And while some alternative medicines certainly do damage, so do the educated guesses of “doctors”. And in fact, the biggest damage made by traditional medicine is exactly that: convincing us that it holds some truth. So that you can put all the other medicine schools with no exception under a single label: alternative, and treat them all as if they were inherently false. After all, they haven’t spent 20 years to study the same stuff you have. You know little, but they have to know less that you do.

    1. 6.1

      Question for you: Do you actually know what the word ‘science’ means? Or what the scientific method is? I’d encourage you to look this up- it’s an incredibly useful tool for everyone, even if you’re not a scientist.

      I’m not sure how you can argue that things which have not been tested and have no evidence behind them are to be trusted more than things which have. Again- how can you say that testing a thing, time and time again, sharing your results, and encouraging others to attempt to disprove you and to share those results is a worse method than “I did this, and then I got better, and that obviously means that that’s why I got better”?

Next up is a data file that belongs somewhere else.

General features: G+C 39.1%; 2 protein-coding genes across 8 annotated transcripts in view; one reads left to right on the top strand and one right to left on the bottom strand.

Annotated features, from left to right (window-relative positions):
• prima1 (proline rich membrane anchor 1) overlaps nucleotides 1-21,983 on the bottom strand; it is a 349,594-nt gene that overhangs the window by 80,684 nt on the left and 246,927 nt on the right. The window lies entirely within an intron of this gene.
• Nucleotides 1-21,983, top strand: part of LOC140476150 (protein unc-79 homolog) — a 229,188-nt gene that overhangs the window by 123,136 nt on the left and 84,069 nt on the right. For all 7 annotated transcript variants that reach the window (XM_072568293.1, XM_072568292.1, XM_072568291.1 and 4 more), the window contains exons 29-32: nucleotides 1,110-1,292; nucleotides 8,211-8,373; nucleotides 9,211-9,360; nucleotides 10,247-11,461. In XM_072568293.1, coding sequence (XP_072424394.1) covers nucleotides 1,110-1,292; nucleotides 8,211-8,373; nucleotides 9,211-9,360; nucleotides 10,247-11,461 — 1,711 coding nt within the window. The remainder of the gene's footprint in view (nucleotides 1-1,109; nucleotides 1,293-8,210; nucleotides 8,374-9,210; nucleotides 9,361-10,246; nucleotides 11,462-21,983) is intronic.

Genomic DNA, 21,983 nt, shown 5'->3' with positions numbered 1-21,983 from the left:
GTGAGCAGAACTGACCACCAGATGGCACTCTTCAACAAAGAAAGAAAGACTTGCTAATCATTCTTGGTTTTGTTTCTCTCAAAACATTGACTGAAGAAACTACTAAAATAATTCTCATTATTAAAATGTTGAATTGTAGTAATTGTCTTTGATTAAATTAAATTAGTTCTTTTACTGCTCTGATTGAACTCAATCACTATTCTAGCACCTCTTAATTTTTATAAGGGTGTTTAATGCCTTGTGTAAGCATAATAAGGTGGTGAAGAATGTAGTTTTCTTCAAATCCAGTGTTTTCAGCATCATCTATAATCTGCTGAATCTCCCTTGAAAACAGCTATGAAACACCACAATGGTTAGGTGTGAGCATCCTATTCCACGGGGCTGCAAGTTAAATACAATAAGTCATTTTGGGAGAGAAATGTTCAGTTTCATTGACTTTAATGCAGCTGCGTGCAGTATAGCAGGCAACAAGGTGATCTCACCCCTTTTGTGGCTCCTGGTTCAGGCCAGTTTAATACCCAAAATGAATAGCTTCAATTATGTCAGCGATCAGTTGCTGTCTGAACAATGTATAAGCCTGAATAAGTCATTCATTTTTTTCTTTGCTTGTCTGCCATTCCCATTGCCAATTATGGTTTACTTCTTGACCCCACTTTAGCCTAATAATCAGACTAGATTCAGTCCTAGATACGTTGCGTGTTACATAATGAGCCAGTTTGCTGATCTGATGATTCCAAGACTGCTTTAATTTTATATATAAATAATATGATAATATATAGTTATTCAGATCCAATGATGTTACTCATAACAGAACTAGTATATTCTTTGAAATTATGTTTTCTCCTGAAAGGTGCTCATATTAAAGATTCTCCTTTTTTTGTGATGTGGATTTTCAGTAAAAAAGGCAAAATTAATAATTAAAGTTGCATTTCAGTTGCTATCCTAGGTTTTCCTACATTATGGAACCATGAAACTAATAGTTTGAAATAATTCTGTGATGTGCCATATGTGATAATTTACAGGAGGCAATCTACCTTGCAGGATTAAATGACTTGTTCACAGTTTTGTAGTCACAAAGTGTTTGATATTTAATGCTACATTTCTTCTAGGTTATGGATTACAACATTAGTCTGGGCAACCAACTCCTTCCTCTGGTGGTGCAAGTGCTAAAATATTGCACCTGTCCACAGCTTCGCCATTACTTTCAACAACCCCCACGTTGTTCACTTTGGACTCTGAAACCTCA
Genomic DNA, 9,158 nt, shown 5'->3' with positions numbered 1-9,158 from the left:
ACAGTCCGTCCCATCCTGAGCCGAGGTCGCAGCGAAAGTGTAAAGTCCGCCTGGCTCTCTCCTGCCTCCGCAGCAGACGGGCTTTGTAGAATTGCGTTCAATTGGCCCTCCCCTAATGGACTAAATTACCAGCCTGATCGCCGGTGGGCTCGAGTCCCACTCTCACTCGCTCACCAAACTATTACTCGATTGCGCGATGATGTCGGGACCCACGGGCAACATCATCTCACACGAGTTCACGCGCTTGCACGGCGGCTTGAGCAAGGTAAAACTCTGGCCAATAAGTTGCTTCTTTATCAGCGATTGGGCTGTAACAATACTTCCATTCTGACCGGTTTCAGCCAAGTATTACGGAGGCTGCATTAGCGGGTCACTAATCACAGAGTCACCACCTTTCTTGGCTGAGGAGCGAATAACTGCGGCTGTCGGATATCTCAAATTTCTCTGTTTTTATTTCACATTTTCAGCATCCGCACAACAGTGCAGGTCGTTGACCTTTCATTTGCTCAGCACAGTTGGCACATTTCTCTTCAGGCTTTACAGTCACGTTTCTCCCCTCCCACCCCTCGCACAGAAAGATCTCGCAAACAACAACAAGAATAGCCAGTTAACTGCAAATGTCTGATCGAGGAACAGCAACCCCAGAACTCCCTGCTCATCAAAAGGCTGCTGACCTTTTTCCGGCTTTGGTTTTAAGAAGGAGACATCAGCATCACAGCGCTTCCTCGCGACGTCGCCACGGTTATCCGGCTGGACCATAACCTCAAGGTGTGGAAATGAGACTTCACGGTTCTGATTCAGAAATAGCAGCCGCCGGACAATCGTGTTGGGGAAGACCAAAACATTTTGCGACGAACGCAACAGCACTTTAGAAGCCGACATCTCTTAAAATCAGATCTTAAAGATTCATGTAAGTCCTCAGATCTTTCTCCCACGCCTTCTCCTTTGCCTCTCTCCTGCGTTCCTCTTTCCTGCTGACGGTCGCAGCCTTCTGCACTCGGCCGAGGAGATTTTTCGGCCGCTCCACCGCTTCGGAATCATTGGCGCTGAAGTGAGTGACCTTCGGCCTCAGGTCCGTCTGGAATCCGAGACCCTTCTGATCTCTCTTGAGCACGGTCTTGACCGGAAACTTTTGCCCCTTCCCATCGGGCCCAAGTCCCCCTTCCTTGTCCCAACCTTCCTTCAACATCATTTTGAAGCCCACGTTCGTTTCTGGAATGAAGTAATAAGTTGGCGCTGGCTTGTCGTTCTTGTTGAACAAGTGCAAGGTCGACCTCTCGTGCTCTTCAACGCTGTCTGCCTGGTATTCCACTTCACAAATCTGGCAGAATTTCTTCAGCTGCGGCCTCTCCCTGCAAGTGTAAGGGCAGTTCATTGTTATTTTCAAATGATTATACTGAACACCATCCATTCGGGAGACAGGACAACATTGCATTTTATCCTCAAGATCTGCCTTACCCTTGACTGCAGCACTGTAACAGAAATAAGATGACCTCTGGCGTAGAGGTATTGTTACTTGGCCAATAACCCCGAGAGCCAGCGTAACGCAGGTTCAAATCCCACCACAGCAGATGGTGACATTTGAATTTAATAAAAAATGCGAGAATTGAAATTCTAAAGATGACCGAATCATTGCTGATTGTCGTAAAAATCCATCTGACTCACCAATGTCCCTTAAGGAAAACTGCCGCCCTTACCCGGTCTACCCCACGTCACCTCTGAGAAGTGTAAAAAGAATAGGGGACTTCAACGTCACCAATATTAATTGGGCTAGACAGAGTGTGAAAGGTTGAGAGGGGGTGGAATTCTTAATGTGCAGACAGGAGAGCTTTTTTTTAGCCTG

I would strongly encourage you to take a look into both the scientific method and cognitive bias. From your posts here, it looks like you have a strong ability to criticise things you disagree with- all that’s needed to make a good skeptic out of you is the above tools, and the ability to turn the same criticism on things you agree with 🙂